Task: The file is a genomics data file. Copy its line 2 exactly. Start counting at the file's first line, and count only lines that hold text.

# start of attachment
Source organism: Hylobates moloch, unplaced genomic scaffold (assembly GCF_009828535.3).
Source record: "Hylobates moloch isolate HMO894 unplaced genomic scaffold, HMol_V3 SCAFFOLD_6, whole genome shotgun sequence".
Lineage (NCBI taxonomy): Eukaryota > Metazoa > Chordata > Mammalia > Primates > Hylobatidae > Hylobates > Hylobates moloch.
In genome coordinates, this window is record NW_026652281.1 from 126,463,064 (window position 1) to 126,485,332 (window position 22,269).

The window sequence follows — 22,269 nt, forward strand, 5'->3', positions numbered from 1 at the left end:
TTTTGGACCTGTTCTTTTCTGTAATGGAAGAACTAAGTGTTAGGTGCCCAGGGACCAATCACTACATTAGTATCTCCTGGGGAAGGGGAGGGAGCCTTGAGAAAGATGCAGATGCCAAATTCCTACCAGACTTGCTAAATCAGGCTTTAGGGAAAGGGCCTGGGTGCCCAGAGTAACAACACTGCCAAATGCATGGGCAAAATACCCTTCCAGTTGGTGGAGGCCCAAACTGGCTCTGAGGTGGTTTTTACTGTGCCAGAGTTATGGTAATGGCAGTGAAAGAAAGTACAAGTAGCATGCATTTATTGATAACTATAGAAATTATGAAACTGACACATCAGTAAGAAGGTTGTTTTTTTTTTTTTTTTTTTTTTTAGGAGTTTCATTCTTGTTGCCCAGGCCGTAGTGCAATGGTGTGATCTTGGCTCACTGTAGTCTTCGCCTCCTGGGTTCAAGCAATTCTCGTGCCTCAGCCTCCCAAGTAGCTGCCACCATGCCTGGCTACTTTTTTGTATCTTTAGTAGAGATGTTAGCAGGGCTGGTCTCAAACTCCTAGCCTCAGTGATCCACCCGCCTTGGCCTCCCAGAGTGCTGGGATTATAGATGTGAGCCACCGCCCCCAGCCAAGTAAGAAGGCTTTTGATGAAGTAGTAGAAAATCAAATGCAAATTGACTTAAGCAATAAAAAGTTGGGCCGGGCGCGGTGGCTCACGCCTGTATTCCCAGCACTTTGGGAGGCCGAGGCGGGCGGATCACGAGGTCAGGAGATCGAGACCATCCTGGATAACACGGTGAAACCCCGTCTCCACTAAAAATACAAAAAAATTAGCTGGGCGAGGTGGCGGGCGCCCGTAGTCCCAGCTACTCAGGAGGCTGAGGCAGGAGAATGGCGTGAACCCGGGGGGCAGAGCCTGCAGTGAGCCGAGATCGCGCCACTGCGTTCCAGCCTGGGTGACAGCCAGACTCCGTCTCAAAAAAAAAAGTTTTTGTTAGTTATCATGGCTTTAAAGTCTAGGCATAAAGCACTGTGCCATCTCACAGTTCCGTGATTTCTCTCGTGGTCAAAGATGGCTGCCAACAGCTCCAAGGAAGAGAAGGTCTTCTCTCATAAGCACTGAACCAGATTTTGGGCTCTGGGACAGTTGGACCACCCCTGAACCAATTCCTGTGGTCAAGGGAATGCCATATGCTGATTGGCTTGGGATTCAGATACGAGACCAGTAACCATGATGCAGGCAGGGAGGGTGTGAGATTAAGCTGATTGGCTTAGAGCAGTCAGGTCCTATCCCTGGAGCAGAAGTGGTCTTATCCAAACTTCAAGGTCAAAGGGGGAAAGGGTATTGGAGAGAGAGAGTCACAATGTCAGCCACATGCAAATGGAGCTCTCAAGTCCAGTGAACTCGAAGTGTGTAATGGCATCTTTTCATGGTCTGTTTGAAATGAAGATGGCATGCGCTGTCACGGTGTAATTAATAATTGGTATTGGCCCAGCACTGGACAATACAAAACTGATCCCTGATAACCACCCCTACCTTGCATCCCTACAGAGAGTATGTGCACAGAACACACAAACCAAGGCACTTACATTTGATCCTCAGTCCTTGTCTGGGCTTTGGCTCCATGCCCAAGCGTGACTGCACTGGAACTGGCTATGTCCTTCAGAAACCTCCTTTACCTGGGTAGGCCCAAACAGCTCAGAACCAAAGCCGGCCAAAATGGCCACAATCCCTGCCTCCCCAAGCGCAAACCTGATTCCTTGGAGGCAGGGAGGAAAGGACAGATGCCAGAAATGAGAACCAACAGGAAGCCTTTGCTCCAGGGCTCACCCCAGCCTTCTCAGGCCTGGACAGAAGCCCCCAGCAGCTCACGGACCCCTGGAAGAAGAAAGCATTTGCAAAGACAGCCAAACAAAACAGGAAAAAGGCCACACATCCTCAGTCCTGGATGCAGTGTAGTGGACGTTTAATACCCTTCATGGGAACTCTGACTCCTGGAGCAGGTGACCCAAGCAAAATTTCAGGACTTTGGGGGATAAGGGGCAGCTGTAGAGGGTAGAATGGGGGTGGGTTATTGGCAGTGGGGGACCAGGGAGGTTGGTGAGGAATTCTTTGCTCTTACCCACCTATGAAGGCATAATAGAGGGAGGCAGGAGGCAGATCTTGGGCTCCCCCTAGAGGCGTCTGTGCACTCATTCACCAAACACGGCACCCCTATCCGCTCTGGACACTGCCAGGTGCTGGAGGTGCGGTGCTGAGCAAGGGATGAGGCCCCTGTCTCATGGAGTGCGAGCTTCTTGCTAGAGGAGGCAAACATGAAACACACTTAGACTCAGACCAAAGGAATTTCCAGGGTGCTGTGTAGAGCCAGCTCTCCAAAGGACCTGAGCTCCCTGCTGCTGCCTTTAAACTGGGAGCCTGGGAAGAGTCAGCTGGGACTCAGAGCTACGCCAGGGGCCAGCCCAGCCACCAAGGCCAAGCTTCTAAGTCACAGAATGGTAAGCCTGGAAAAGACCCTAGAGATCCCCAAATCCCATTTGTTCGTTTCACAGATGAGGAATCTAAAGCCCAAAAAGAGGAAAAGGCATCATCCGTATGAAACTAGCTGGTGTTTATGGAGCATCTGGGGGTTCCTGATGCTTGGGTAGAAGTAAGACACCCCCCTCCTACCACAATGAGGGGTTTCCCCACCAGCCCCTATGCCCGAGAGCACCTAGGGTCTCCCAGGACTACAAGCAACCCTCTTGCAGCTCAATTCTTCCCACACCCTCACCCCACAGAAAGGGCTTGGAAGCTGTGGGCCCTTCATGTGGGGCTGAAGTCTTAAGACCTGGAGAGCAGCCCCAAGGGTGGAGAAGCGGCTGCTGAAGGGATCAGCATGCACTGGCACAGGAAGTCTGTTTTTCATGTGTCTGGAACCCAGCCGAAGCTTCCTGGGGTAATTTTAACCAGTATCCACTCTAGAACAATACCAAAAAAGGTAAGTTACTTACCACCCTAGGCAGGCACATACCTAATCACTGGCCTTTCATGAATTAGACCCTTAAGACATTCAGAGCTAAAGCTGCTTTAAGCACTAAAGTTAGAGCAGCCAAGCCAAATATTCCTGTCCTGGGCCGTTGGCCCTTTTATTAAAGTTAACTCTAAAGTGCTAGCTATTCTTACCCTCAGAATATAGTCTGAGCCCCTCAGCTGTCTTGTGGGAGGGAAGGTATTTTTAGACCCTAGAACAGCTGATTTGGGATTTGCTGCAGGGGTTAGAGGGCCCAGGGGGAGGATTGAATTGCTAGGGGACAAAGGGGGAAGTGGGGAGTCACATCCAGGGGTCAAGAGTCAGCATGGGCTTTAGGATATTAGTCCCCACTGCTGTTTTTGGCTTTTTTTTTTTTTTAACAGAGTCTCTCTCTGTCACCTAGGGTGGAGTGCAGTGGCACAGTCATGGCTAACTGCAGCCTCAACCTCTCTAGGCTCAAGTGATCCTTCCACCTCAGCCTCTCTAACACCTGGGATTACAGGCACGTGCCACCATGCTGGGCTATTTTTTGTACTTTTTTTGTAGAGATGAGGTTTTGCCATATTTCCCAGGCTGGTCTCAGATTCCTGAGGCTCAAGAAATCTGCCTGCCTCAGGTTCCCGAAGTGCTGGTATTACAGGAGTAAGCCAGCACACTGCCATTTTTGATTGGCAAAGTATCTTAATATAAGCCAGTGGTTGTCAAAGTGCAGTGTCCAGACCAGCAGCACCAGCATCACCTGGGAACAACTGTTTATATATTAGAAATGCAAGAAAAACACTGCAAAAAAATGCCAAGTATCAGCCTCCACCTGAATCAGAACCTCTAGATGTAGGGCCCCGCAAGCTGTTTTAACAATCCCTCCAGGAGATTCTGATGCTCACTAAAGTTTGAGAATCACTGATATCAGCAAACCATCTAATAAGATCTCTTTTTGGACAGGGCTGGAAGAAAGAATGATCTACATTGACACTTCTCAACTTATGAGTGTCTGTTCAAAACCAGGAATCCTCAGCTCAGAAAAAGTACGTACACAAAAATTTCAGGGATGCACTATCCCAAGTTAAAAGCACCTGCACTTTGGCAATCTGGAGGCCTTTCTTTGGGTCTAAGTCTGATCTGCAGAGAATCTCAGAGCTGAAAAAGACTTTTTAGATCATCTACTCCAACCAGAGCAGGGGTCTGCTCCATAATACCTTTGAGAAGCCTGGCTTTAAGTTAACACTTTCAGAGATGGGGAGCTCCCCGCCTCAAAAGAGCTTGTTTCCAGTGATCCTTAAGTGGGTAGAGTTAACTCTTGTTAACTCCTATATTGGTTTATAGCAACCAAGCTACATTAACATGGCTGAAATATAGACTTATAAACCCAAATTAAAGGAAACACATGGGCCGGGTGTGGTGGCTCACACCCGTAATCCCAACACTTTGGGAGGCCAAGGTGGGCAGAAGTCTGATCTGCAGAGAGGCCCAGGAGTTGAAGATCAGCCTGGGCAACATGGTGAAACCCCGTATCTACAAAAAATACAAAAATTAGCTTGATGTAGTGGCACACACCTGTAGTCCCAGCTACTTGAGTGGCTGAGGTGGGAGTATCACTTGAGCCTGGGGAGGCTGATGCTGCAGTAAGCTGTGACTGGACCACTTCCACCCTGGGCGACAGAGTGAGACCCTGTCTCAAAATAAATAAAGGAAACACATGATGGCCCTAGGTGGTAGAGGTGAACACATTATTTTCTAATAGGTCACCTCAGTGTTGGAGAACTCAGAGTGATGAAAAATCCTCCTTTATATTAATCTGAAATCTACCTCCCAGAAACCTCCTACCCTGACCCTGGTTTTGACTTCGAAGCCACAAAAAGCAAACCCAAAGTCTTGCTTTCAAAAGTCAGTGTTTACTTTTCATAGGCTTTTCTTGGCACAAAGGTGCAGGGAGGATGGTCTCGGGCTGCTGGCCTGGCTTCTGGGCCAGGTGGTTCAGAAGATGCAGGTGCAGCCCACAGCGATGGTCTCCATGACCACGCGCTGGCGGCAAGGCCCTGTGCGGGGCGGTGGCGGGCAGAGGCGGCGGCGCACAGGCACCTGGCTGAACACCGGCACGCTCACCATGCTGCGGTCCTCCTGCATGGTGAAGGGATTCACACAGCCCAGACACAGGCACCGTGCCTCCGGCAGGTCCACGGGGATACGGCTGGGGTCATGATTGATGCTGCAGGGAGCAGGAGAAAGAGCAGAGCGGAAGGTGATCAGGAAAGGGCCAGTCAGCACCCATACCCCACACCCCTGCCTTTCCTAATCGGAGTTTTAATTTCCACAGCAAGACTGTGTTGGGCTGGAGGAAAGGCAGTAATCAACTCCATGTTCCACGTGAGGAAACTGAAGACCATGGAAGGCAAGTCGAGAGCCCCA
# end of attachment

Source record: "Hylobates moloch isolate HMO894 unplaced genomic scaffold, HMol_V3 SCAFFOLD_6, whole genome shotgun sequence".